I realized that instead of using these sacred prophesies as incidental sermon illustrations, I needed to get out of the way and let the Spirit speak for herself. So I want to share a few of them with you. Although some of these words might sound inconsequential to you, remember that every single one of them has changed at least one life in ways that have echoed through the years. I suspect that as you listen, you may feel the Spirit stirring in your heart, too. I don’t know which of these messages you need to hear today…but the Spirit does.

Some life advice:

“If you don’t like where you are, move.”

“Live your life in such a way that a free cookie makes your day.”

“Just because it’s written down—even in a textbook—doesn’t mean it’s true. Always question the perspective of the author.”

“If you can expect the worst, then you can expect the best too, because they both have an equal likelihood of happening.”

“Don’t forget to be grateful for all the things your body DOES allow you to do.”

“I regret that it took me so long to feel comfortable in my own skin. You should choose to wear whatever you like, and not worry too much about other people’s opinions.”

“Just because you’re not willing to hear something doesn’t mean it’s not true.”

Some reassurances that you’re not alone:

“I believe you.”

“You’re not crazy.”

“Just choose a path and don’t look back—God will be wherever you go.”

“Nothing you did caused this, and there’s nothing you can do to fix it.”

“This was not your fault.”

“Your past doesn’t scare me; I’m not going anywhere.”

“Your own worst pain is your own worst pain is your own worst pain.”

“There is always hope.”

Some reminders of who you are:

“You have more to give to the world than you realize. So believe in yourself. The rest of us need you to.”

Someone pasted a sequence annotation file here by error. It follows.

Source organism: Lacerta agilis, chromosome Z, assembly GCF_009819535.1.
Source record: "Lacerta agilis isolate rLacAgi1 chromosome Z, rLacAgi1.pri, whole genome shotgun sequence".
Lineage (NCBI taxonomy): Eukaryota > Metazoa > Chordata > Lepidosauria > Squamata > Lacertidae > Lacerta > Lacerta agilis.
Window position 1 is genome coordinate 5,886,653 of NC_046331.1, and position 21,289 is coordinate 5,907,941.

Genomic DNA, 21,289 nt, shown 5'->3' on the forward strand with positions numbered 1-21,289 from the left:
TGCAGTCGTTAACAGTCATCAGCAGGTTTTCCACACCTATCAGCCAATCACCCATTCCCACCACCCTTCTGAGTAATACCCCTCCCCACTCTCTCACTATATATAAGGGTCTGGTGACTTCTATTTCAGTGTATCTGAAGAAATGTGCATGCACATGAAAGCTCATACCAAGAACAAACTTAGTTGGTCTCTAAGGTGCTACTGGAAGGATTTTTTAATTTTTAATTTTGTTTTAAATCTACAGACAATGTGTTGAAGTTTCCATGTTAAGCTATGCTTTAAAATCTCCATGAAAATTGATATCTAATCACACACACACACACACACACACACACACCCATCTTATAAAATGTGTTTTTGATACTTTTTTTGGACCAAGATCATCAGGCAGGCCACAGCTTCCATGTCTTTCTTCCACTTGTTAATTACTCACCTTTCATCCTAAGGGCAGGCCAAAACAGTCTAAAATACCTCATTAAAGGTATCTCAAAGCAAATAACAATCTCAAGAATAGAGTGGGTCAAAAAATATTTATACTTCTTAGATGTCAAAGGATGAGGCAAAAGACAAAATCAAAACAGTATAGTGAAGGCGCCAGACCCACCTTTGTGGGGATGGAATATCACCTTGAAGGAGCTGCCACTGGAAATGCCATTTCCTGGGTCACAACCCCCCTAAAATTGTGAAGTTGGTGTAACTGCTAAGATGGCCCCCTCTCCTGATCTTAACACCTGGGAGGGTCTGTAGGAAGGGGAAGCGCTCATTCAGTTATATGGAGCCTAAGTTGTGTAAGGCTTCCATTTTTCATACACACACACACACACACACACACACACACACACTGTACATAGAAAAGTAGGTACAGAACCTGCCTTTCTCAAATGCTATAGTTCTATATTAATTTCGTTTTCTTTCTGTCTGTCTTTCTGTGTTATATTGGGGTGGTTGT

“You are beautiful inside and out.”

“Don’t deprive the world of your personality.”

“I don’t see you as a weak person.”

“You deserve to experience the same grace and love that you offer to others.”

“Try seeing yourself the way your dog sees you.”

“Just remember: you’re good at this!”

“If no one else tells you today, you’re important and I’m glad you’re here.”

“You’ve spent so much of your life trying to make other people happy. You deserve to be happy for once.”

“God called YOU, so be you.”

“Remember who you are and whose you are.”

“There’s nothing you can do to make God love you any less, and nothing you can do to make God love you any more. There’s nothing that will separate you from the love of God.”

What words have been a sacred gift to you in your life? Not just kind or encouraging words, but genuinely life-changing words? Maybe you can still hear them echoing in your head. Maybe you don’t remember the specific words themselves, but their message has burrowed deep into your heart and stayed there. Maybe the words were from someone you admired, or maybe they came from an entirely unexpected source. Maybe you’ve expressed gratitude for them, or maybe the person who uttered them has had no idea of their impact. Did you recognize the Spirit’s presence in those words?

We don’t always know how our words will impact others—if they’ll bring life to dry bones or be written off as the effects of “new wine.” But if we leave ourselves open to the Holy Spirit every chance we get, if we welcome her into our hearts and minds and lives—even just a little bit at a time—we’ll find ourselves invited to share in these sacred moments where words are transformed from a basic exchange of information into holy wisdom with metamorphic properties. And that can be a life-giving experience for both the speaker and the hearer.

Traditionally, Pentecost has always been a day that God’s people celebrate the gifts that they’ve received from God: it was originally a festival to express gratitude for the harvest; it later became a time to commemorate the giving of the Ten Commandments; today, the Church celebrates the gift of the Holy Spirit to the ecclesia. As we remember and give thanks for God’s many gracious gifts to us, consider how your own words can be a gift to others. We may not find that our words can reanimate dry bones, but with the Spirit’s inspiration, they can just as surely bring life to others. May we choose them carefully, may we share them liberally, and may we receive the gift of God’s Spirit to inspire them always. Amen.